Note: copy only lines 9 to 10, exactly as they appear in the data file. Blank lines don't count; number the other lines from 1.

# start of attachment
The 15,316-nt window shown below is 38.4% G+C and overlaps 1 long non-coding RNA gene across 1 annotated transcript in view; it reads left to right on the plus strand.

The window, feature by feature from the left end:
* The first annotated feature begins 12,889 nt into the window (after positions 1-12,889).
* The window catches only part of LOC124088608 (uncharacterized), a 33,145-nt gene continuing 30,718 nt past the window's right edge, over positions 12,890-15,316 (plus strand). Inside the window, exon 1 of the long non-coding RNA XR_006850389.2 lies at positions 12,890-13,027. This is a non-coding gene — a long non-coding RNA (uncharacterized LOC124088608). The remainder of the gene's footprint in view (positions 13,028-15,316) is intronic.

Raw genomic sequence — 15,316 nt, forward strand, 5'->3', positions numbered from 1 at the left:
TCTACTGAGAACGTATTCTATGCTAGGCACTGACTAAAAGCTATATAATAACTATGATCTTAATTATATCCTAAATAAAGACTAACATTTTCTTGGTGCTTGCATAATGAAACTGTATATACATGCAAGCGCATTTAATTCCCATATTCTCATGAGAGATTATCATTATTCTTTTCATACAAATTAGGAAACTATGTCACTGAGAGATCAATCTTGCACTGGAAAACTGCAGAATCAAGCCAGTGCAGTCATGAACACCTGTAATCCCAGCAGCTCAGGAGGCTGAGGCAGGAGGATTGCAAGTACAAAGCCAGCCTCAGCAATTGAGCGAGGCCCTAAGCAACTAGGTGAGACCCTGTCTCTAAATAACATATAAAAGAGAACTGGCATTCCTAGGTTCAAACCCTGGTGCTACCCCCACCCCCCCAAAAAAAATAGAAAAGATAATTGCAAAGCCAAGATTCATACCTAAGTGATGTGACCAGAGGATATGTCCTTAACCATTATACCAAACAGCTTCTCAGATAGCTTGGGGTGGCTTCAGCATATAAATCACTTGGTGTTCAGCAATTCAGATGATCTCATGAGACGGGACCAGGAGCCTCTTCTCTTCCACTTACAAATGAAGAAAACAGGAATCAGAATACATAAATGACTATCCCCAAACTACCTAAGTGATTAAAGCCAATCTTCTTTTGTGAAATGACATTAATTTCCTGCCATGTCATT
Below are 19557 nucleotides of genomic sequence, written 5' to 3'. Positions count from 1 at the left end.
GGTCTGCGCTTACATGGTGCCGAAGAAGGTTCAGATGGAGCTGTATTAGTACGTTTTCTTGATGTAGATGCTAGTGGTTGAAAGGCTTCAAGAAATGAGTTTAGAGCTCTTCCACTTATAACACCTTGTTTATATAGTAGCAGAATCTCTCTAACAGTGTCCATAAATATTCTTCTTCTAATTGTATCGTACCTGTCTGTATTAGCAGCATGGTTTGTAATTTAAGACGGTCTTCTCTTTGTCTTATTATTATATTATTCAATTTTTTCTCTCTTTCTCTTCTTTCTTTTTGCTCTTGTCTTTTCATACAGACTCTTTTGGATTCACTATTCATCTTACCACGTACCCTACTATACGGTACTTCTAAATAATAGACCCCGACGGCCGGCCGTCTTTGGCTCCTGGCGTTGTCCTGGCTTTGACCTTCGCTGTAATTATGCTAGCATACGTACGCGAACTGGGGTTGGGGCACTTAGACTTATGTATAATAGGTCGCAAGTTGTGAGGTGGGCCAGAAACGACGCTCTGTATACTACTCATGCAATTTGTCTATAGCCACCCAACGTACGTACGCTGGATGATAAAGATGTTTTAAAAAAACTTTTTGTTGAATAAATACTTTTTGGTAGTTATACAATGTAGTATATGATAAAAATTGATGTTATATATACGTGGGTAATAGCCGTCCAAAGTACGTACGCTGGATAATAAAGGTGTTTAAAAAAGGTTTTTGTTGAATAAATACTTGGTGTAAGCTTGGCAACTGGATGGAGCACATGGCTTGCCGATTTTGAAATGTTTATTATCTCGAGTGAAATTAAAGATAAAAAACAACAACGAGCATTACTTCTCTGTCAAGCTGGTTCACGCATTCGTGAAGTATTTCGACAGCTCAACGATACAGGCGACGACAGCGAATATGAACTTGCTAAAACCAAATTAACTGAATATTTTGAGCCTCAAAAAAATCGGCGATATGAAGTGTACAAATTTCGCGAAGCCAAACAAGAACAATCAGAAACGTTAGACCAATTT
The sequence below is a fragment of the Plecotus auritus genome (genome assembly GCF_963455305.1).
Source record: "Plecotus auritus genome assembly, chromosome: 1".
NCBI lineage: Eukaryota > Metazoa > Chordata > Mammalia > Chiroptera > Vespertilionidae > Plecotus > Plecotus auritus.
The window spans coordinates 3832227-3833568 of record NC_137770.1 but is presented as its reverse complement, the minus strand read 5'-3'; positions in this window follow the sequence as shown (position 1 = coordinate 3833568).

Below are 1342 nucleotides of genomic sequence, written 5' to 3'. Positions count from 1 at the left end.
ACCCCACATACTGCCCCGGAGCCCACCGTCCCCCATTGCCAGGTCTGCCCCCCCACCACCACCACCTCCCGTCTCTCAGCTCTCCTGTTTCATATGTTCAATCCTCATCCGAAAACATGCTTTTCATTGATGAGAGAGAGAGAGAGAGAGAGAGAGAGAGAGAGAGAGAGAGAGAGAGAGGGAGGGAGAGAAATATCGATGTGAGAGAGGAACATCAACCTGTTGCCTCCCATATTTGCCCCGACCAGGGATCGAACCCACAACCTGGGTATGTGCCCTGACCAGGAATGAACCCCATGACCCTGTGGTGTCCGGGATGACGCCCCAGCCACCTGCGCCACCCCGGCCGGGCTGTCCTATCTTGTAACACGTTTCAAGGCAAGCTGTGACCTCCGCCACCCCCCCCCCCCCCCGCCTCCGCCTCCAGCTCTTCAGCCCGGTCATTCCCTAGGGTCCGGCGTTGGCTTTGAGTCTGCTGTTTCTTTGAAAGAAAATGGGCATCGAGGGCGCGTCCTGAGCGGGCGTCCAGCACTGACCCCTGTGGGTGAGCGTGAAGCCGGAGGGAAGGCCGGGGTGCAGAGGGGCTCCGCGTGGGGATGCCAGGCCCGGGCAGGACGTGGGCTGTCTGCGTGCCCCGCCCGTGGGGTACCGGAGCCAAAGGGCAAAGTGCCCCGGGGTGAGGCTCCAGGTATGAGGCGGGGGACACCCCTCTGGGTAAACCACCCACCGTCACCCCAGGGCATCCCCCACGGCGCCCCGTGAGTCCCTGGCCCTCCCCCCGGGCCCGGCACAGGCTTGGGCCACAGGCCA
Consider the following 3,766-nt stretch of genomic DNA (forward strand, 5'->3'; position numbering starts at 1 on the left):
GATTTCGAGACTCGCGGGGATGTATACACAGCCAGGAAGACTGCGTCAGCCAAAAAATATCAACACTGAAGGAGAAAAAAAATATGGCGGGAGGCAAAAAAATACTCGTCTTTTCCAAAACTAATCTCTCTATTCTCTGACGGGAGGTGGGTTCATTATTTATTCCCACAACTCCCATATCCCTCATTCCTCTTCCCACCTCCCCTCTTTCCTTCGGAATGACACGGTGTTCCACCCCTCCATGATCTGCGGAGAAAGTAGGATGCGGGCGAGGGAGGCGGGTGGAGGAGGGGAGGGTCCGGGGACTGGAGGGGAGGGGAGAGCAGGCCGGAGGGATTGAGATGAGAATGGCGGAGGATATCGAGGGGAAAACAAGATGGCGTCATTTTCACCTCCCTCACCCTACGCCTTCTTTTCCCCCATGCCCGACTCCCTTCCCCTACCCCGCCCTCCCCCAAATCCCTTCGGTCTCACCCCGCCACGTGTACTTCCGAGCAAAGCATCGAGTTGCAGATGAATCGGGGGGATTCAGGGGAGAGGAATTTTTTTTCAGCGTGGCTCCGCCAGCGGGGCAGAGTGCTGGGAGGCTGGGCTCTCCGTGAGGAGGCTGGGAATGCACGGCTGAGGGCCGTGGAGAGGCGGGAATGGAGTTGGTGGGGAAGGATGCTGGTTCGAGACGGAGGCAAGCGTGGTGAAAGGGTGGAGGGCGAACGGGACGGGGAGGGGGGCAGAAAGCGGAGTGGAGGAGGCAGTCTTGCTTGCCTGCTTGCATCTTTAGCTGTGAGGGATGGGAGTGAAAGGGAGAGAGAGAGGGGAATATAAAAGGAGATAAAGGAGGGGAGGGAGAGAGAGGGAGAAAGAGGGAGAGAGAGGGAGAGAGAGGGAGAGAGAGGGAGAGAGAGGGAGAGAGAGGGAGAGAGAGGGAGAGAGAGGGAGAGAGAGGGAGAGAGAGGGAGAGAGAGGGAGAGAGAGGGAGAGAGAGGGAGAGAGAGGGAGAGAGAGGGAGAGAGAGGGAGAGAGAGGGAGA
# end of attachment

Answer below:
The sequence below is a fragment of the Plecotus auritus genome (genome assembly GCF_963455305.1).
Source record: "Plecotus auritus genome assembly, chromosome: 1".